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What role can associations play in “post-truth” America?

This article was originally published by Sarah Harkins via LinkedIn.

In November, Oxford Dictionaries declared “post-truth” 2016’s Word of the Year, citing a spike in the frequency of use. Post-truth has been everywhere in 2015 and 2016, from topics like Brexit to the U.S. presidential elections. The term is defined as “relating to or denoting circumstances in which objective facts are less influential in shaping public opinion than appeals to emotion and personal belief.”

But in Washington, post-truth may not apply.

As the news media grapples with how to cover news and politics in a new era, Washington Insiders—staff on Capitol Hill, Federal Executives, and private sector professionals—have turned to associations, think tanks, and nonprofits to fill a perceived coverage gap.

In 2016, many Insiders simultaneously criticized the media for unreliable coverage while praising public policy organizations for in-depth, reliable reporting. As a result, between 2015 and 2016, Washington Insiders reported a double-digit increase in weekly media consumption across all sectors.

Yet despite widespread complaints about the media after the election, the public showed record support for news organizations in Q4. Why? News outlets are promoting new fact-checking efforts, greater transparency, and better connections to local audiences as antidotes to post-truth politics. In 2017, associations, think tanks, and nonprofits should be using the same content that works in Washington to make inroads with the public.

Here are a few ways organizations can promote themselves as trusted resources in confusing, “post-truth” times.

Make Research Accessible

According to Gallup, Americans reported their highest levels of trust in the media when news organizations had a reputation for doing in-depth, investigative reporting. Many organizations conduct in-depth investigations for research, but they keep content silo-ed in white papers, far from the public eye.

Some organizations are breaking away from this tradition. For example, Pew Charitable Trusts seized on popular news hooks in 2016 to promote research. During President Obama’s final State of the Union address, Pew Trusts believed audiences would be checking social media for hot takes. They prepared social “tiles” with facts and figures on topics, using the #SOTU hashtag to surface on Twitter. The tiles gave greater context to the President’s address and placed a spotlight on Pew Trusts’ resources. Other organizations have used Reddit to encourage interested parties to “Ask Me Anything” about issues related to their areas of expertise.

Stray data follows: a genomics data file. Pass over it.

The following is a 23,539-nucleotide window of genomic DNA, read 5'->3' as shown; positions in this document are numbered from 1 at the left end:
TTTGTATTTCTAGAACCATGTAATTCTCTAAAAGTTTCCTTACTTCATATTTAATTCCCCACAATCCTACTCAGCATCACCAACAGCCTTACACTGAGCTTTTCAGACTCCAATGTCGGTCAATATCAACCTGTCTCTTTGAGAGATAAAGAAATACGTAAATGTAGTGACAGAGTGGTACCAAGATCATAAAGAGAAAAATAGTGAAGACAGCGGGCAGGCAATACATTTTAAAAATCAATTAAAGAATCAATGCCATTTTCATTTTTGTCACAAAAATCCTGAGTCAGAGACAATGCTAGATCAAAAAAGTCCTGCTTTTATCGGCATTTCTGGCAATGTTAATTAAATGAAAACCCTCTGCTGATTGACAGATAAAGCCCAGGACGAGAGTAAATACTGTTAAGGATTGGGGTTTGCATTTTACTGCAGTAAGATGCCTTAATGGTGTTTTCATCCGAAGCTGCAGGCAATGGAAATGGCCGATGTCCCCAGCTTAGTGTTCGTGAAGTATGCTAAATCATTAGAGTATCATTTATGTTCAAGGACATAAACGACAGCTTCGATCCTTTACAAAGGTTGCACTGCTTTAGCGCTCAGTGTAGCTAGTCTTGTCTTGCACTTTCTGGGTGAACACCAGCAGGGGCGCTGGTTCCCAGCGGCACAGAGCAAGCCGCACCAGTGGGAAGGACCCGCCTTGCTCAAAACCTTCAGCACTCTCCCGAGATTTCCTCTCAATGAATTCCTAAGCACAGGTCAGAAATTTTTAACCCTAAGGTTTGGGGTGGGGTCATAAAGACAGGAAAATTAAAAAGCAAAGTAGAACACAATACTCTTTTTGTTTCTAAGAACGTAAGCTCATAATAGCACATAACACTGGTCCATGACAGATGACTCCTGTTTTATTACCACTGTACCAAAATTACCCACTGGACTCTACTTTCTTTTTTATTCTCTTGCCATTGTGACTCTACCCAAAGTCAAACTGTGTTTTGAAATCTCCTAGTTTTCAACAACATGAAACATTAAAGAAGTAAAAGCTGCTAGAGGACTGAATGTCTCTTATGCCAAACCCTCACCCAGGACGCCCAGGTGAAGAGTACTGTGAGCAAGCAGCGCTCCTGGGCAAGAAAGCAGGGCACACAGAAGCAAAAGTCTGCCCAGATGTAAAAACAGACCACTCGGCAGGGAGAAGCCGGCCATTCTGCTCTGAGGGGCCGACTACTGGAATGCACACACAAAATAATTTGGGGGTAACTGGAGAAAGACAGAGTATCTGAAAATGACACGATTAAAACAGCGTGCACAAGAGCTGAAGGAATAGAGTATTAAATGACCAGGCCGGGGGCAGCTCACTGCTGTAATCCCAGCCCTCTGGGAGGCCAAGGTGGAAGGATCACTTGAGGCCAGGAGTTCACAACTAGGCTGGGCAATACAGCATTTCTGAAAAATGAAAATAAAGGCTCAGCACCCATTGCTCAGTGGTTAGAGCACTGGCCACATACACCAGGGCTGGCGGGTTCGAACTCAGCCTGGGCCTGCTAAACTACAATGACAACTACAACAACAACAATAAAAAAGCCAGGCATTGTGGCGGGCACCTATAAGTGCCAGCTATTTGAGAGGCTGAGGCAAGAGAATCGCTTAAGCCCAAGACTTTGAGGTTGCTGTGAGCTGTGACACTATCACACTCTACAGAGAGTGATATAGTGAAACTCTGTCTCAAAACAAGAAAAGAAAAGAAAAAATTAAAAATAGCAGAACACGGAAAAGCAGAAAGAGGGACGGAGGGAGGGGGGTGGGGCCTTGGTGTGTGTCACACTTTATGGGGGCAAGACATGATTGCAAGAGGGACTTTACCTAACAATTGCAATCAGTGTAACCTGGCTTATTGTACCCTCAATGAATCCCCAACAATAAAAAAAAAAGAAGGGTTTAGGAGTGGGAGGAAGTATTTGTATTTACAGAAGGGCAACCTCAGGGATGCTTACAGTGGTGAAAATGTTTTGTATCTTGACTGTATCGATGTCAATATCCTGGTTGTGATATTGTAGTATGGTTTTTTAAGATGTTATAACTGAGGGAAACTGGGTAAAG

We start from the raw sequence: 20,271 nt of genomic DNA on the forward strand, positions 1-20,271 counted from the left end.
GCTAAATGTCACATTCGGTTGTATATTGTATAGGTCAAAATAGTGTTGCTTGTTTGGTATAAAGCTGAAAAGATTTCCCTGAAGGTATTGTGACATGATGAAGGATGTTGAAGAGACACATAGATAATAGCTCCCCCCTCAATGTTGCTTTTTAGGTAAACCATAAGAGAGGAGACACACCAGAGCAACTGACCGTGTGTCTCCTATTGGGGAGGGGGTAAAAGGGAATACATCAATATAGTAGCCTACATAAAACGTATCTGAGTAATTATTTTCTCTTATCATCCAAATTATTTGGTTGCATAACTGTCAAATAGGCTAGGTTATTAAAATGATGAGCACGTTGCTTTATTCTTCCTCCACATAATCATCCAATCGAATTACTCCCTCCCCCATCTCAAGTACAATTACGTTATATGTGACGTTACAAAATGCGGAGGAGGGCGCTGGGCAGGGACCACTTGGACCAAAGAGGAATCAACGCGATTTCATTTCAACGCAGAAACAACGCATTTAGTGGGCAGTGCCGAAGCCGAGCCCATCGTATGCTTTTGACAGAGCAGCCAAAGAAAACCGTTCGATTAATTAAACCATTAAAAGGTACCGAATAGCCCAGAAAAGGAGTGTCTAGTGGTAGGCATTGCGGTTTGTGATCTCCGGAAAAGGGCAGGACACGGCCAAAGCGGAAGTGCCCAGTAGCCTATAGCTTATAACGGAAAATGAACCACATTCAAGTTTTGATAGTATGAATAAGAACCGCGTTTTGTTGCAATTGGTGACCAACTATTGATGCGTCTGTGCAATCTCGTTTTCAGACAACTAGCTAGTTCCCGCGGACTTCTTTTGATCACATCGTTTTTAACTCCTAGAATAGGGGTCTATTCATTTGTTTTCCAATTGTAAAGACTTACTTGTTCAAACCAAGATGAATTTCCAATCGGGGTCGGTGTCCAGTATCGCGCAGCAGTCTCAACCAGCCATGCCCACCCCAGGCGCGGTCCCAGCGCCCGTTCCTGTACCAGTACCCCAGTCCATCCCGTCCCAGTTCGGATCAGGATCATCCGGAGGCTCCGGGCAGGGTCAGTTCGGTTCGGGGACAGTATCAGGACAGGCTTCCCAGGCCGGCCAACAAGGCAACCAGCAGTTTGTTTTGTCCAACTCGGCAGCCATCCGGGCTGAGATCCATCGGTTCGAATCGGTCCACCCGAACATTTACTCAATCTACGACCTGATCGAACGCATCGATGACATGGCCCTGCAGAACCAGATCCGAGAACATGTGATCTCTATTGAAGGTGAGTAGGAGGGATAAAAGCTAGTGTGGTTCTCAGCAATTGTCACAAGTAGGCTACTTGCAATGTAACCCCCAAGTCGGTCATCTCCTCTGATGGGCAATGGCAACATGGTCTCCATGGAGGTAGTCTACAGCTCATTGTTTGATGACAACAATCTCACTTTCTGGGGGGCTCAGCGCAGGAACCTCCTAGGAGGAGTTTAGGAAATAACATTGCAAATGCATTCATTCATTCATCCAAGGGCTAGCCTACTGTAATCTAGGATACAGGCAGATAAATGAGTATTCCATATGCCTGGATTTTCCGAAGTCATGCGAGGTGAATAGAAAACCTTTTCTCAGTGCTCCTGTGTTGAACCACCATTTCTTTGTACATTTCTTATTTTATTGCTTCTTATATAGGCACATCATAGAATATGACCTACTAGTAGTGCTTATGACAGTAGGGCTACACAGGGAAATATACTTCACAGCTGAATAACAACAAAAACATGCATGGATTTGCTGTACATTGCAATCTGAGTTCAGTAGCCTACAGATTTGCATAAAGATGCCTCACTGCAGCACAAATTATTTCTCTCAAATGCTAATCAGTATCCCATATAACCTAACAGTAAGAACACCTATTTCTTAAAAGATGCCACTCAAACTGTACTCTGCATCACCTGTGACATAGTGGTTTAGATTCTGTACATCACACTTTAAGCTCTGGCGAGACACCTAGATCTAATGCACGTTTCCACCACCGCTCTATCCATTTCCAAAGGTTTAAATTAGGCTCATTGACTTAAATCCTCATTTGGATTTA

Simplify Complex Issues

In recent years, complaints of being “fire-hosed” with information have increased in D.C. Some parts of the public may be feeling the same way. In 2016, 80% of Americans said they valued political news that is concise and gets to the point.

Organizations that reliably curate the fire hose of information are praised.

“…As long as you understand the source, I find that nonprofits often are the best at packaging and presenting information and perspectives in compelling and innovative ways…”

“…They save me time by highlighting in an easy-to-read fashion (typically) what are the most important policy/current issues in a particular industry/arena — with concise, relevant information…”

The U.S. Chamber of Commerce’s “Emoji Explains” series is one example that illustrates the value of simplification.

The series takes an issue, such as infrastructure spending, and narrows it down to a few bullet points. Each point is illustrated by an emoji that summarizes the U.S. Chamber’s position. The summaries are brief and easy to scan, and the visual approach is memorable.

Share Diverse Perspectives

After the election, the media has been most harshly criticized for failing to accurately represent the perspectives of more Americans. Organizations in D.C. have a responsibility to share the points of view of the people they represent; however, in a year that’s brought rebellion against “the establishment,” groups should consider doing more to feature the voices of “real people.”

Carrier’s recent media coverage is an excellent example. When the organization messaged that they had saved “more than a thousand jobs” in Indiana, a local leader of United Steelworkers, Chuck Jones, spoke out to fact check the newscoverage. While his claims were blunt, he received the support of other union members via #ImWithChuck on social media.

Organizations shouldn’t wait for a crisis to unleash this type of “real people” representation. Many organizations have collected stories of their members or of private citizens, which they keep in a story bank. For example, Feeding America’s “Real Stories of Hunger” is a testament to the idea that hunger affects millions of Americans, often those you might not expect. The volume and diversity of these stories enables the organization to share proof of this concept at a moment’s notice.


Through our Washington in the Information Age research, we have exclusive, in-depth insights into how Washington Insiders consume media today. This research provides answers to critical communications and marketing questions, including:

“Are we reaching our audiences when and where they are most active?”

“What types of content should we produce to engage stakeholders in the federal community (e.g., newsletters, social, video, white papers, etc.)?”

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